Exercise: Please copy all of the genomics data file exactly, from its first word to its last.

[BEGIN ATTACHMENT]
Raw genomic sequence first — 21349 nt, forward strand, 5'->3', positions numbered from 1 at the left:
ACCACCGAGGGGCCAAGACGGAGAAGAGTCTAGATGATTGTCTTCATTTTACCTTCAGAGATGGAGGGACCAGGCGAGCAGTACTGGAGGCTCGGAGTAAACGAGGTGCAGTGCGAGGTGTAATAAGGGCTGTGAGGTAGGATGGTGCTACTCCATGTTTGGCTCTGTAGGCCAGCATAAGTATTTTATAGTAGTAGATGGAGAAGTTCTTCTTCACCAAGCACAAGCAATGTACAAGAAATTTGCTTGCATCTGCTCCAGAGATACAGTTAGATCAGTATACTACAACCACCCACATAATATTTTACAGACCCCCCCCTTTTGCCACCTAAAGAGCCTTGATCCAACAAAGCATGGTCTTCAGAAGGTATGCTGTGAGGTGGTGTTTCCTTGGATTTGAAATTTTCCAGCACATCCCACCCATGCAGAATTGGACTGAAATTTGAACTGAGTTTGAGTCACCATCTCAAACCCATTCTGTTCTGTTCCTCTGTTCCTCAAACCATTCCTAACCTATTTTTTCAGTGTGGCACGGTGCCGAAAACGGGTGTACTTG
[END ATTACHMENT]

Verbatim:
Raw genomic sequence first — 21349 nt, forward strand, 5'->3', positions numbered from 1 at the left:
ACCACCGAGGGGCCAAGACGGAGAAGAGTCTAGATGATTGTCTTCATTTTACCTTCAGAGATGGAGGGACCAGGCGAGCAGTACTGGAGGCTCGGAGTAAACGAGGTGCAGTGCGAGGTGTAATAAGGGCTGTGAGGTAGGATGGTGCTACTCCATGTTTGGCTCTGTAGGCCAGCATAAGTATTTTATAGTAGTAGATGGAGAAGTTCTTCTTCACCAAGCACAAGCAATGTACAAGAAATTTGCTTGCATCTGCTCCAGAGATACAGTTAGATCAGTATACTACAACCACCCACATAATATTTTACAGACCCCCCCCTTTTGCCACCTAAAGAGCCTTGATCCAACAAAGCATGGTCTTCAGAAGGTATGCTGTGAGGTGGTGTTTCCTTGGATTTGAAATTTTCCAGCACATCCCACCCATGCAGAATTGGACTGAAATTTGAACTGAGTTTGAGTCACCATCTCAAACCCATTCTGTTCTGTTCCTCTGTTCCTCAAACCATTCCTAACCTATTTTTTCAGTGTGGCACGGTGCCGAAAACGGGTGTACTTG